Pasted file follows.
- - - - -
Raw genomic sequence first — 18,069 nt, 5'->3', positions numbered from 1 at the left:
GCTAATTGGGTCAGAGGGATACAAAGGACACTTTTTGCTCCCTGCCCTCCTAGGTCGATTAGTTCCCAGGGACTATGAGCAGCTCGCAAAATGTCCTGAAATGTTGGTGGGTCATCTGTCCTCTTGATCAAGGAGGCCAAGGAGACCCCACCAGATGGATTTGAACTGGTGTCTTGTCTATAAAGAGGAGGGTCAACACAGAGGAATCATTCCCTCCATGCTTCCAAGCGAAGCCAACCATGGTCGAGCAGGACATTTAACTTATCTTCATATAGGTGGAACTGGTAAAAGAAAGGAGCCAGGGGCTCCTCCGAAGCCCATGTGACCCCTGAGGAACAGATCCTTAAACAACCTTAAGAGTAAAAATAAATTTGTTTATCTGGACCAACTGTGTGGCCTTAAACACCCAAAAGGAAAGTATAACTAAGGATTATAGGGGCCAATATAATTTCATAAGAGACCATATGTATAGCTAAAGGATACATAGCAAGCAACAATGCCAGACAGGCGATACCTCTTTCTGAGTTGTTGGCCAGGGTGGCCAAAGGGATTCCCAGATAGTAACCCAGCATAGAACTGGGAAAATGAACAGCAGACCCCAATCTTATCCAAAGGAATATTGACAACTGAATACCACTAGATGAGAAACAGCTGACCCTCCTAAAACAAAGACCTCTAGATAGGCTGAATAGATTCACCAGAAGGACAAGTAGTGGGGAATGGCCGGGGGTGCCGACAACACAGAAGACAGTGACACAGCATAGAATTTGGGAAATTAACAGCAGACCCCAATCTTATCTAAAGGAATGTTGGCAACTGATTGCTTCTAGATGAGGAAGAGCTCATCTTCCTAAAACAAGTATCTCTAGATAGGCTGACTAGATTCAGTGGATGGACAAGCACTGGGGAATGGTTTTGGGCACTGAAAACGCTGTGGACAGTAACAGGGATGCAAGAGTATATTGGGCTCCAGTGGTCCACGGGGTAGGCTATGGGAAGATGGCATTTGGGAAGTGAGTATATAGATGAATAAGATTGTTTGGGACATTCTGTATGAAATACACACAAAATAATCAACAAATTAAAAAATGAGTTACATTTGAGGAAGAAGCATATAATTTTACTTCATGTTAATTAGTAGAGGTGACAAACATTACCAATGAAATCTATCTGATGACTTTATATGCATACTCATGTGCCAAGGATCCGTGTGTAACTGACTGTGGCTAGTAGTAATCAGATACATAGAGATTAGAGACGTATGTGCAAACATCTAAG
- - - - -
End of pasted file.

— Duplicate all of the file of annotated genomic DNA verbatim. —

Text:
Raw genomic sequence first — 18,069 nt, 5'->3', positions numbered from 1 at the left:
GCTAATTGGGTCAGAGGGATACAAAGGACACTTTTTGCTCCCTGCCCTCCTAGGTCGATTAGTTCCCAGGGACTATGAGCAGCTCGCAAAATGTCCTGAAATGTTGGTGGGTCATCTGTCCTCTTGATCAAGGAGGCCAAGGAGACCCCACCAGATGGATTTGAACTGGTGTCTTGTCTATAAAGAGGAGGGTCAACACAGAGGAATCATTCCCTCCATGCTTCCAAGCGAAGCCAACCATGGTCGAGCAGGACATTTAACTTATCTTCATATAGGTGGAACTGGTAAAAGAAAGGAGCCAGGGGCTCCTCCGAAGCCCATGTGACCCCTGAGGAACAGATCCTTAAACAACCTTAAGAGTAAAAATAAATTTGTTTATCTGGACCAACTGTGTGGCCTTAAACACCCAAAAGGAAAGTATAACTAAGGATTATAGGGGCCAATATAATTTCATAAGAGACCATATGTATAGCTAAAGGATACATAGCAAGCAACAATGCCAGACAGGCGATACCTCTTTCTGAGTTGTTGGCCAGGGTGGCCAAAGGGATTCCCAGATAGTAACCCAGCATAGAACTGGGAAAATGAACAGCAGACCCCAATCTTATCCAAAGGAATATTGACAACTGAATACCACTAGATGAGAAACAGCTGACCCTCCTAAAACAAAGACCTCTAGATAGGCTGAATAGATTCACCAGAAGGACAAGTAGTGGGGAATGGCCGGGGGTGCCGACAACACAGAAGACAGTGACACAGCATAGAATTTGGGAAATTAACAGCAGACCCCAATCTTATCTAAAGGAATGTTGGCAACTGATTGCTTCTAGATGAGGAAGAGCTCATCTTCCTAAAACAAGTATCTCTAGATAGGCTGACTAGATTCAGTGGATGGACAAGCACTGGGGAATGGTTTTGGGCACTGAAAACGCTGTGGACAGTAACAGGGATGCAAGAGTATATTGGGCTCCAGTGGTCCACGGGGTAGGCTATGGGAAGATGGCATTTGGGAAGTGAGTATATAGATGAATAAGATTGTTTGGGACATTCTGTATGAAATACACACAAAATAATCAACAAATTAAAAAATGAGTTACATTTGAGGAAGAAGCATATAATTTTACTTCATGTTAATTAGTAGAGGTGACAAACATTACCAATGAAATCTATCTGATGACTTTATATGCATACTCATGTGCCAAGGATCCGTGTGTAACTGACTGTGGCTAGTAGTAATCAGATACATAGAGATTAGAGACGTATGTGCAAACATCTAAG